While fairly rare in the body text of news coverage, with the release of the Global Embedded Metadata Graph, we're starting to see an increase in emoji use. Characters from beyond the Basic Multilingual Plane (BMP) are part of the supplementary planes colloquially called the "astral" planes. Such characters are legally included in UTF-8 encoded JSON and can be escaped "as a twelve-character sequence, encoding the UTF-16 surrogate pair." Unfortunately, some JSON implementations appear to struggle with UTF-8 sequences for characters above the BMP or fatally error on code points outside those assigned at the time they were compiled, while well-known implementations fatally error when encountering legally escaped UTF-16 surrogate pair sequences. Other implementations have non-conforming requirements, such as mandating the use of UTF-32 escape sequences in UTF-8, which is not part of the specification.
We're still exploring how best to handle these edge cases, especially as they affect certain major analytics toolkits and platforms. Unfortunately, the search engines and social media platforms that consume these metadata fields are extremely tolerant of deviations from the JSON standard and so we are still examining how best to bridge the compliance-optional world of web JSON with the standards-centric JSON support of analytic tooling.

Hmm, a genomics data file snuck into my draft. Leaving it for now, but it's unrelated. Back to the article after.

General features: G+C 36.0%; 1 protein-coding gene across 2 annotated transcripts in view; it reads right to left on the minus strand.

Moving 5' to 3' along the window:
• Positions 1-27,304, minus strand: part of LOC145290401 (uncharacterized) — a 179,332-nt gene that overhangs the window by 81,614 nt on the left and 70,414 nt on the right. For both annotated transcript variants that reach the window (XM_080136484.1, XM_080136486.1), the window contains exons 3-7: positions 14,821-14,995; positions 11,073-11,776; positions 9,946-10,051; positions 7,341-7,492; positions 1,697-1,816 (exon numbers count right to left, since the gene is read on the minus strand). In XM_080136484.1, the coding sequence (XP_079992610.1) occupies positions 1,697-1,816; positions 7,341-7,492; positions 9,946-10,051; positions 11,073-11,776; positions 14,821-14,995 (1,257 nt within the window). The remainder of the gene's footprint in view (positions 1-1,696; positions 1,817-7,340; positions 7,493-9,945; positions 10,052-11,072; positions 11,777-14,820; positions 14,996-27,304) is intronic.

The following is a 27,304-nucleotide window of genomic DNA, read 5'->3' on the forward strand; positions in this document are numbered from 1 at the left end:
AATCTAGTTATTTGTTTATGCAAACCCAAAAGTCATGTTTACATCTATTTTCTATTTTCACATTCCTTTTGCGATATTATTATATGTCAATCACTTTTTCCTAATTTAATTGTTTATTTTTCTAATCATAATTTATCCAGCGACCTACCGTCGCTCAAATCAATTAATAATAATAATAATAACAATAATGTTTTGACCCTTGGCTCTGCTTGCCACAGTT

In the meantime, if you encounter Unicode errors when loading the GEMG into your analytic environment, from invalid escape sequences to illegal surrogates, you should review the end-to-end Unicode support for your tooling (including every piece of the processing pipeline from ingest to output) to learn their specific requirements. In some cases, users have found success in post-processing the GEMG files to, for example, translate all characters outside the BMP to UTF-32BE escape sequences, but this is heavily dependent on the target platform.